Comment of the day

Jay Menon on Lewis Hamilton’s options for 2013:

I don’t think any driver should complain about his team to the media. Lewis has done this time and again. As driver, is it not one?s responsibility to work through the problems with the engineers and mechanics?

This is where I see stark difference between Lewis and the likes and Vettel and Alonso. I don’t recall either one of them ever complaining about their respective teams, even when faced with strategic or pit stop blunders (Alonso lost the drivers’ championship thanks Ferrari’s tactical clanger!).

And the results are there to be seen, in Ferrari?s case, they have improved by leaps and bounds. The team provides immense support to these drivers because they get the deserved respect and support.

They way I see it, if there is a problem, get on it and fix it. Lewis fancies comparison between his and Senna?s driving style, and in truth, there are similarities. They?re both natural racers and for the lack of a better description, go ‘balls to the wall’.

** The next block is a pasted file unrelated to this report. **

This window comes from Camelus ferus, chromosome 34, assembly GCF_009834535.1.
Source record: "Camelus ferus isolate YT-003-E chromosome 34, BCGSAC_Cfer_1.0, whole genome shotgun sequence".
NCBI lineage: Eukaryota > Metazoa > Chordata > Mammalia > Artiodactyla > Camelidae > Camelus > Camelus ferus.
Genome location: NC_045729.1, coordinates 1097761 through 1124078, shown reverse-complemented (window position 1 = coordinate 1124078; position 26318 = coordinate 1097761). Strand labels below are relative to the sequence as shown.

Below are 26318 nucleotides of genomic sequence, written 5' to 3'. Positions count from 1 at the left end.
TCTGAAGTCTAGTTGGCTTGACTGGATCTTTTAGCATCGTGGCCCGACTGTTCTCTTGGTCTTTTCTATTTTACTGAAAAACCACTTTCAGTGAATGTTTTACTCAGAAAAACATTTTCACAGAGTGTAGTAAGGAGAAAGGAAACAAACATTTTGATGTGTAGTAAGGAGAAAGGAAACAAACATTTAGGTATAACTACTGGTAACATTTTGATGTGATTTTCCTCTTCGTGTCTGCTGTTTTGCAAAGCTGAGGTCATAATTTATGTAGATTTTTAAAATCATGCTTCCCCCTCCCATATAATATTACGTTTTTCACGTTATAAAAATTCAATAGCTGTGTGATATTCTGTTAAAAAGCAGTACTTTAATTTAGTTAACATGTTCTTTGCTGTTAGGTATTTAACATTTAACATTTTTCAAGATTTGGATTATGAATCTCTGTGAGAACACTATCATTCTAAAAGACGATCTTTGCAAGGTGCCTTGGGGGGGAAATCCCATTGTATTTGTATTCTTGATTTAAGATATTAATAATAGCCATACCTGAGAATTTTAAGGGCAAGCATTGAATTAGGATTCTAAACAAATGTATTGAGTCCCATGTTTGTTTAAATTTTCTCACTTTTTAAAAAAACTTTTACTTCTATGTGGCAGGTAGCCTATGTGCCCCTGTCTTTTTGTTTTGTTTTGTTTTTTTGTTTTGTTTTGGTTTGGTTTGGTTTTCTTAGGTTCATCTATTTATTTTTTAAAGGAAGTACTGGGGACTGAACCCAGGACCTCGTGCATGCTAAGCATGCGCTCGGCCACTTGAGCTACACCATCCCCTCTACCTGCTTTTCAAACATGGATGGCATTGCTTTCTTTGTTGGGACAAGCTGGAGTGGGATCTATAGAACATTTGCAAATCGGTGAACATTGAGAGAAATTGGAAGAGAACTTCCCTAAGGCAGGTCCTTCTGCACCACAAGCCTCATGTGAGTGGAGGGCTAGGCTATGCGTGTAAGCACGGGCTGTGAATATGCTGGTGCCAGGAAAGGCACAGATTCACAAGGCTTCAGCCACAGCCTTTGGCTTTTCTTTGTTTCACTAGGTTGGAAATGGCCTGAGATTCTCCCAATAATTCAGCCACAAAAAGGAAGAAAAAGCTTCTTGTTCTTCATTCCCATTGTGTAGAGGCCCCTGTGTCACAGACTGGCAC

However, Senna was a deeply involved with the engineers and the mechanics, often staying late into the night with the team as they worked in garage, hence he had the respect and support of the team. I haven’t been privy to Lewis’s daily schedule, but based on his demeanour and conduct, I don’t get the feeling that he has a strong bond with his team and therein lies his downfall.

My personal opinion is that it would be good for Lewis to leave McLaren. I think he needs a new perspective. Obviously as many have said, the choices are limited. If Michael Schumacher relinquishes his seat, perhaps it might be the best place for him. Although Mercedes aren’t consistent just yet, I would watch this space because Ross Brawn is somebody that?s accustomed to winning, I’m sure he will crack the formula sooner or later.
Jay Menon

From the forum

Happy birthday!

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On this day in F1

Niki Lauda won the 1982 British Grand Prix at Brands Hatch ahead of Didier Pironi.